fair electronics

Fair electronics use a longer lasting design, consist of fair sourced materials (without harming humans or the environment), apply good working conditions and a reuse and recycling programme.


A fine two-page portrait of Eva Couwens and Bas van Abel of Fairphone in the Dutch newspaper Trouw.


Fairphone has managed to raise 2.5 million euros through a crowdfunding campaign, that will be used to increase the impact of the fair smartphone.


Fairphone announces a research on the challenges associated with sourcing recycled materials in the electronics industry.


At the 'phonvert' workshop held in Waag on December 7th 2017, we did an ideation session to “phonvert” retired smartphones with AI.


Fairphone secured investments totaling € 6,5 million from pioneering impact investors who share and strongly believe in the values of the company.


Out of the 17 brands represented in the assessment, only three - Dell, Fairphone and HP - provide all spare parts and repair manuals. A few best-in-class products they found, such as Fairphone, show that designing with repairability in mind is possible.


Fairphone has created a top 10 of materials that will be further researched to optimize the supply chain. They are: tin, tantalum, tungsten, gold, cobalt, copper, gallium, indium, nickel, and rare earth metals.


Bas van Abel of Fairphone gave an interview for the Dutch Radio 1. This broadcast was in Dutch.


Bas van Abel of Fairphone has won the German Environmental Award', the most important environmental award of the country. The Amsterdam smartphone maker receives a prize of 250,000 euro. The award ceremony will be on 30 October 2016 and the prize will be handed out by the German president Joachim Gauck.


End of May 2016, Fairphone reached a new milestone in its three year existence: there are now more than 100.000 copies sold.


Fairtrade certified gold is now part of the Fairphone 2 supply chain. Fairphone 2 owners are supporting Fairtrade gold miners and their communities in Peru.


Fairphone has created a special set of wooden, 3D printed accessoires for its latest model, Fairphone 2, that are printed at a facility in your own neigborhood.


Fairphone 2 has received the highest possible repairability score of the iFixit website: 10 out of 10. This is the first time that a device received this score in one their popular 'Teardowns'.




Fairphone’s mission is to bring a fair smartphone to the market – one made entirely of parts produced and utilised without harming individuals or the environment.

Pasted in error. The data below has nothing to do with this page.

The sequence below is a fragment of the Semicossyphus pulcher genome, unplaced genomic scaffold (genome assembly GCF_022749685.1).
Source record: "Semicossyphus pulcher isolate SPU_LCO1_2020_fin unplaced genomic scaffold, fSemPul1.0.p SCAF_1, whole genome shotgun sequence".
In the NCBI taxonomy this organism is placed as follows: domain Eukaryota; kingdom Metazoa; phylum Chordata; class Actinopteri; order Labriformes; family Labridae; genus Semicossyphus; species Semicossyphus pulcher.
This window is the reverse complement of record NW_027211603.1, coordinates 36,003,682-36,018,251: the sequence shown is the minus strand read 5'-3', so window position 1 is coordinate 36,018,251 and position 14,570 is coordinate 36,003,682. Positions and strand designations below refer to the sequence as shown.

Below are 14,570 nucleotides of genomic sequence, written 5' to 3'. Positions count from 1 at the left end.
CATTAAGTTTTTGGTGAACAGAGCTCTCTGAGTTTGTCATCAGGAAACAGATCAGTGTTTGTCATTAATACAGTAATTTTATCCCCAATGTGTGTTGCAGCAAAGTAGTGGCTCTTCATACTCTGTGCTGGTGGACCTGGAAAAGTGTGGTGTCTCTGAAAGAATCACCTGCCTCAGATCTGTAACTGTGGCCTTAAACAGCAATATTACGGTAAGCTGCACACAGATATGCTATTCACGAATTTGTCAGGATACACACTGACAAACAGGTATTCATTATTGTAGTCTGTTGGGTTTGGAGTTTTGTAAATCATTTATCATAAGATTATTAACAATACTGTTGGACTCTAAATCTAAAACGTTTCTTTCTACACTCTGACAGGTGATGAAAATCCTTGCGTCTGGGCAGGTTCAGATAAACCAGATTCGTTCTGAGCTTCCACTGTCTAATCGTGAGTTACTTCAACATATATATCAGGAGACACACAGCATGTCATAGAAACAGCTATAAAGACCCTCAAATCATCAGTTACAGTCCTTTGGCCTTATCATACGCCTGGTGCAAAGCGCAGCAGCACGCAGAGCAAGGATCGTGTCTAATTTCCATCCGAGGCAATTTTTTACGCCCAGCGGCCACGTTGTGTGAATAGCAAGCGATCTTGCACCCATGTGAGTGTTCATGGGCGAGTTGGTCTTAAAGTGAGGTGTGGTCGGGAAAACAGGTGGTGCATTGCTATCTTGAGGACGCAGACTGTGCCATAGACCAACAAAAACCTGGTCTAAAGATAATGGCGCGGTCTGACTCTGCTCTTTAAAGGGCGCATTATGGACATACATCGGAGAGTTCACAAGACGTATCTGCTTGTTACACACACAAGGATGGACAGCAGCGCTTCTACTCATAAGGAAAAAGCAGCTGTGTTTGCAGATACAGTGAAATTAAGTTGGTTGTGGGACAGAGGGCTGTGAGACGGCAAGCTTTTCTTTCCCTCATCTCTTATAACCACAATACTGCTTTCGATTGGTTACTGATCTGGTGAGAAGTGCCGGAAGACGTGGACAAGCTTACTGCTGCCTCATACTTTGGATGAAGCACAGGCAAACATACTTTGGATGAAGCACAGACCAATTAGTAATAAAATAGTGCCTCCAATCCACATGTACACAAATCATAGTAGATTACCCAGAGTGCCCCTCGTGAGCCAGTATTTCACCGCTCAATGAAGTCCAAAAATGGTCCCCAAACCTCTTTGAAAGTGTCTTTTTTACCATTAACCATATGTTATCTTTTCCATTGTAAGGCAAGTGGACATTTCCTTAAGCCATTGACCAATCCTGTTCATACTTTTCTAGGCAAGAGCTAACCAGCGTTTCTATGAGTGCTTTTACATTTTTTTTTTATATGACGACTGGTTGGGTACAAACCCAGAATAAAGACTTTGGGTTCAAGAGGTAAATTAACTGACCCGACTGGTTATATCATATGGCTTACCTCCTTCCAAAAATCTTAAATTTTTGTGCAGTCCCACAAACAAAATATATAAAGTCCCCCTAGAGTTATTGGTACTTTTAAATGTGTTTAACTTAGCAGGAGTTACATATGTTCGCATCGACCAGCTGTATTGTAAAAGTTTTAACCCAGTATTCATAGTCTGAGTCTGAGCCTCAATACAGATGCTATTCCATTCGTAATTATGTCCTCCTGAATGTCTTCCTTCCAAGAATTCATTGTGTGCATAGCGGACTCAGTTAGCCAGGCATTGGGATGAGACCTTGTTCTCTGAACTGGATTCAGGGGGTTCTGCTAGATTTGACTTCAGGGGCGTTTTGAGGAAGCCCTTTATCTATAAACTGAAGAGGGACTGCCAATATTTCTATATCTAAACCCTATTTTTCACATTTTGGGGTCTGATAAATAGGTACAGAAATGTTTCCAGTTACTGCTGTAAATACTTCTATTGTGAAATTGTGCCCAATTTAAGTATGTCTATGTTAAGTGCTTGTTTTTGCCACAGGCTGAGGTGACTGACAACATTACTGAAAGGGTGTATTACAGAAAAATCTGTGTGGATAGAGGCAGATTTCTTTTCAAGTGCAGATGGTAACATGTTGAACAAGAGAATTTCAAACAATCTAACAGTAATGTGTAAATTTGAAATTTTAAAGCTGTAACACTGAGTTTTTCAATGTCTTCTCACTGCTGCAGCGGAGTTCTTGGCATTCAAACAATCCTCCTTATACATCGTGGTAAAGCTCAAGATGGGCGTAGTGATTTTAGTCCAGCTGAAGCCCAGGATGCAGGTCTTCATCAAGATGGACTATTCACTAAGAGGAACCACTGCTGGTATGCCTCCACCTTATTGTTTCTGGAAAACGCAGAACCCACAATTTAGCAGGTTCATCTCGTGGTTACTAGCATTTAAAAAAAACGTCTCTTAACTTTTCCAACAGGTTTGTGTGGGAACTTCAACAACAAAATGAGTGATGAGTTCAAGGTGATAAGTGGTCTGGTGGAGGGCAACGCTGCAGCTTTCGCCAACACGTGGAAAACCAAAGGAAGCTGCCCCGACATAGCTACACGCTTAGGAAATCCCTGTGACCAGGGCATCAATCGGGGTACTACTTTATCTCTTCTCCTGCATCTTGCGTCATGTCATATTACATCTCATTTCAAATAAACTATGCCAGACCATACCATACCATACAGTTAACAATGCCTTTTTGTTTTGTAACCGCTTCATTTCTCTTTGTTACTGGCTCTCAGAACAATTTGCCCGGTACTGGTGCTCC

Wednesday 30 September was the deadline for crowdfunding of the second version of Fairphone, the partly modular smartphone that aims to be a fair and sustainable product.


Fairphone 2 is now available for pre-order! Everything Fairphone has been working on over the past year has been leading up to this moment, and they can’t wait to start growing their community of Fairphone owners.


During the Social Enterprise Day on 22 May 2015, Fairphone was announced winner of the 'Social Enterprise Award'.


Fairphone is the most sustainable electronics firm. The company reduces its impact on the environment by focussing on recycling and extending the lifespan of the devices.


Cleantech development firm Metabolic delivered its report on a Resources Identification Tool for the new Dutch smart meter. The report was funded by the Ministry of Infrastructure and Environment and forms part of the Green Deal Fair Meter.


Fairphone, producer of the smartphone of the same name, has announced a new model for 2015.



Fair Meter

A Fair Meter is a smart energy meter made of circular materials and materials, derived from socially responsible sources in a socially responsible production process.


Fairphone has announced a second batch of 35,000 more Fairphones to be produced in Spring 2014.


Bas van Abel is nominated with Fairphone by Erik en Ronald Rietveld for the Rotterdam Design prize. They nominate Bas van Abel for Fairphone because he is using vision, creativity and open design in an effort to impel a billion-euro industry to change and offering consumers a more sustainable alternative to a product that plays a central role in their everyday lives.


A fair meter: what should it look like? During a two-day lasting bootcamp, nine participants worked in teams on concepts for a fair meter that were presented to various stakeholders at the European Utility Week in the Amsterdam RAI on October 16.